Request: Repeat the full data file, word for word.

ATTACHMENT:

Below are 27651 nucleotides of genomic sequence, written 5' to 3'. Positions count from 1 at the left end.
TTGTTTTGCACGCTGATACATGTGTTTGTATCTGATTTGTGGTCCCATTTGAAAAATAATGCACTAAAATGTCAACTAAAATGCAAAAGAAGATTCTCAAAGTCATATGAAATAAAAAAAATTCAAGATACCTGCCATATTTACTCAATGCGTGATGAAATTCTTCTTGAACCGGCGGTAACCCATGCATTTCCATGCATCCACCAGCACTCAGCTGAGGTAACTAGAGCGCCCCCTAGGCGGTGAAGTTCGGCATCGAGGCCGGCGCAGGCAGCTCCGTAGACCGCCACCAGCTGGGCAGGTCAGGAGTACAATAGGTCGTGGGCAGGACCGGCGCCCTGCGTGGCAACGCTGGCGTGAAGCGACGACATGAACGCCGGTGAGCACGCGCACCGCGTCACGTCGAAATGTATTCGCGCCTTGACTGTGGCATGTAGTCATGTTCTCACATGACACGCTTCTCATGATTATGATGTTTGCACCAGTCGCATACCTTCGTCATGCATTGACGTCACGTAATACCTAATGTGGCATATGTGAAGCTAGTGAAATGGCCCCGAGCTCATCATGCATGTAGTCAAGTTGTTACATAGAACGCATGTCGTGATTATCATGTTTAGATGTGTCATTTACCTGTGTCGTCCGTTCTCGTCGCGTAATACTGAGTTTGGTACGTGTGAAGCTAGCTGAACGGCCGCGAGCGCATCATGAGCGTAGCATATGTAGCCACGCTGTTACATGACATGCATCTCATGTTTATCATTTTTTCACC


Below are 27651 nucleotides of genomic sequence, written 5' to 3'. Positions count from 1 at the left end.
TTGTTTTGCACGCTGATACATGTGTTTGTATCTGATTTGTGGTCCCATTTGAAAAATAATGCACTAAAATGTCAACTAAAATGCAAAAGAAGATTCTCAAAGTCATATGAAATAAAAAAAATTCAAGATACCTGCCATATTTACTCAATGCGTGATGAAATTCTTCTTGAACCGGCGGTAACCCATGCATTTCCATGCATCCACCAGCACTCAGCTGAGGTAACTAGAGCGCCCCCTAGGCGGTGAAGTTCGGCATCGAGGCCGGCGCAGGCAGCTCCGTAGACCGCCACCAGCTGGGCAGGTCAGGAGTACAATAGGTCGTGGGCAGGACCGGCGCCCTGCGTGGCAACGCTGGCGTGAAGCGACGACATGAACGCCGGTGAGCACGCGCACCGCGTCACGTCGAAATGTATTCGCGCCTTGACTGTGGCATGTAGTCATGTTCTCACATGACACGCTTCTCATGATTATGATGTTTGCACCAGTCGCATACCTTCGTCATGCATTGACGTCACGTAATACCTAATGTGGCATATGTGAAGCTAGTGAAATGGCCCCGAGCTCATCATGCATGTAGTCAAGTTGTTACATAGAACGCATGTCGTGATTATCATGTTTAGATGTGTCATTTACCTGTGTCGTCCGTTCTCGTCGCGTAATACTGAGTTTGGTACGTGTGAAGCTAGCTGAACGGCCGCGAGCGCATCATGAGCGTAGCATATGTAGCCACGCTGTTACATGACATGCATCTCATGTTTATCATTTTTTCACC